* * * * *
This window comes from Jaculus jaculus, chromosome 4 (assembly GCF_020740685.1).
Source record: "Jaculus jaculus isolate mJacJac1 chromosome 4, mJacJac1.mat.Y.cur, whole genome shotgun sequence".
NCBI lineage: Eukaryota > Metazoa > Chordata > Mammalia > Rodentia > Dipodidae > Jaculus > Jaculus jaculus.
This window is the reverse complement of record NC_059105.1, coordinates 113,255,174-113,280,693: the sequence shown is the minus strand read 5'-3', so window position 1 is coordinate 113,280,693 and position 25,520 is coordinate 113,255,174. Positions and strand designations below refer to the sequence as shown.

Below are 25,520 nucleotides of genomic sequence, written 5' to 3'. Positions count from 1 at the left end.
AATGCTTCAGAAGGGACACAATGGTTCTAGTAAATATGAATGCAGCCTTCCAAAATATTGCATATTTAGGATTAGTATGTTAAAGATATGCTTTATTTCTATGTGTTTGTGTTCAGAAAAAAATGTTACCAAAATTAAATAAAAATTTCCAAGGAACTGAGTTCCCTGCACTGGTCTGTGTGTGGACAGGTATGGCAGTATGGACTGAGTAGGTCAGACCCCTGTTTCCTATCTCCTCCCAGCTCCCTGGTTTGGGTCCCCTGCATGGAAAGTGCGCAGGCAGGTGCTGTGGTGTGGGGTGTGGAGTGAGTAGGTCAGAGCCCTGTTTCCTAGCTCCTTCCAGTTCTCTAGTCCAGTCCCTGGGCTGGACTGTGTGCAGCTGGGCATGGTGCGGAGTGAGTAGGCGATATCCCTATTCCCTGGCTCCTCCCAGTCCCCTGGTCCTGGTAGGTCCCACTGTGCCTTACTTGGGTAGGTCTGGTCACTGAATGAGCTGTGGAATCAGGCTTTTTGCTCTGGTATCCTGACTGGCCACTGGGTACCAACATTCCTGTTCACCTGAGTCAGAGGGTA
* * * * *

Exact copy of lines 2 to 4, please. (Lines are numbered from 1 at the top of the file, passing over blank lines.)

Source record: "Jaculus jaculus isolate mJacJac1 chromosome 4, mJacJac1.mat.Y.cur, whole genome shotgun sequence".
NCBI lineage: Eukaryota > Metazoa > Chordata > Mammalia > Rodentia > Dipodidae > Jaculus > Jaculus jaculus.
This window is the reverse complement of record NC_059105.1, coordinates 113,255,174-113,280,693: the sequence shown is the minus strand read 5'-3', so window position 1 is coordinate 113,280,693 and position 25,520 is coordinate 113,255,174. Positions and strand designations below refer to the sequence as shown.